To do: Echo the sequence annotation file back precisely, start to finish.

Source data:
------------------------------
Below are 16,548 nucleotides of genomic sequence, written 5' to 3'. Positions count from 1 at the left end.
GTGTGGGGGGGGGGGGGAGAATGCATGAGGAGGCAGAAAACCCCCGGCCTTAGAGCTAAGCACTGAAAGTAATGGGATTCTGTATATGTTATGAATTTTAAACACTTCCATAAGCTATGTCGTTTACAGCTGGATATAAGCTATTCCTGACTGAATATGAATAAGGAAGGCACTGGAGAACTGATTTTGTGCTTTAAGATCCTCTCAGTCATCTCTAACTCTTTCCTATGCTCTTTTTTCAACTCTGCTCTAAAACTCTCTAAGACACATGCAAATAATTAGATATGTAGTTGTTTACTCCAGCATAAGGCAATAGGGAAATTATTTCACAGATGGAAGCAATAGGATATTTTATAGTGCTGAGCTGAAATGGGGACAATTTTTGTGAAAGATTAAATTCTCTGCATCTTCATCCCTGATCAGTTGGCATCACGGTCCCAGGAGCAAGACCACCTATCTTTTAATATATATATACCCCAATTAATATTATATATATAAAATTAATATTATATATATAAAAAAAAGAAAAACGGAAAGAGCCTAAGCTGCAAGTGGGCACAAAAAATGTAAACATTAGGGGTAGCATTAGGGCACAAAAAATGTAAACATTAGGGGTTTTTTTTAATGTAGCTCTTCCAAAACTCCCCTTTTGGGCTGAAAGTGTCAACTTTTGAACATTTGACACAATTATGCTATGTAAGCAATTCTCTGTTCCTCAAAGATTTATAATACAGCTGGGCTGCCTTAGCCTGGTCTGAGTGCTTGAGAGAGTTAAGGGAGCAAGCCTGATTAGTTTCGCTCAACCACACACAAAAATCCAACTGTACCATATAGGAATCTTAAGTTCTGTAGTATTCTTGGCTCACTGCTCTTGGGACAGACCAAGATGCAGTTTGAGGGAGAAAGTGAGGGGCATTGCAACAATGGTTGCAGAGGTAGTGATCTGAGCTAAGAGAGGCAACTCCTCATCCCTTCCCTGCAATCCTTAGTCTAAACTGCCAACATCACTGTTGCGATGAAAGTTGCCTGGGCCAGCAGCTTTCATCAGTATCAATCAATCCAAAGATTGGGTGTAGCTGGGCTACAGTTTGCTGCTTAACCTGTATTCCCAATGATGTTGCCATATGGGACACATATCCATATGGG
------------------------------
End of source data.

Below are 16,548 nucleotides of genomic sequence, written 5' to 3'. Positions count from 1 at the left end.
GTGTGGGGGGGGGGGGGAGAATGCATGAGGAGGCAGAAAACCCCCGGCCTTAGAGCTAAGCACTGAAAGTAATGGGATTCTGTATATGTTATGAATTTTAAACACTTCCATAAGCTATGTCGTTTACAGCTGGATATAAGCTATTCCTGACTGAATATGAATAAGGAAGGCACTGGAGAACTGATTTTGTGCTTTAAGATCCTCTCAGTCATCTCTAACTCTTTCCTATGCTCTTTTTTCAACTCTGCTCTAAAACTCTCTAAGACACATGCAAATAATTAGATATGTAGTTGTTTACTCCAGCATAAGGCAATAGGGAAATTATTTCACAGATGGAAGCAATAGGATATTTTATAGTGCTGAGCTGAAATGGGGACAATTTTTGTGAAAGATTAAATTCTCTGCATCTTCATCCCTGATCAGTTGGCATCACGGTCCCAGGAGCAAGACCACCTATCTTTTAATATATATATACCCCAATTAATATTATATATATAAAATTAATATTATATATATAAAAAAAAGAAAAACGGAAAGAGCCTAAGCTGCAAGTGGGCACAAAAAATGTAAACATTAGGGGTAGCATTAGGGCACAAAAAATGTAAACATTAGGGGTTTTTTTTAATGTAGCTCTTCCAAAACTCCCCTTTTGGGCTGAAAGTGTCAACTTTTGAACATTTGACACAATTATGCTATGTAAGCAATTCTCTGTTCCTCAAAGATTTATAATACAGCTGGGCTGCCTTAGCCTGGTCTGAGTGCTTGAGAGAGTTAAGGGAGCAAGCCTGATTAGTTTCGCTCAACCACACACAAAAATCCAACTGTACCATATAGGAATCTTAAGTTCTGTAGTATTCTTGGCTCACTGCTCTTGGGACAGACCAAGATGCAGTTTGAGGGAGAAAGTGAGGGGCATTGCAACAATGGTTGCAGAGGTAGTGATCTGAGCTAAGAGAGGCAACTCCTCATCCCTTCCCTGCAATCCTTAGTCTAAACTGCCAACATCACTGTTGCGATGAAAGTTGCCTGGGCCAGCAGCTTTCATCAGTATCAATCAATCCAAAGATTGGGTGTAGCTGGGCTACAGTTTGCTGCTTAACCTGTATTCCCAATGATGTTGCCATATGGGACACATATCCATATGGG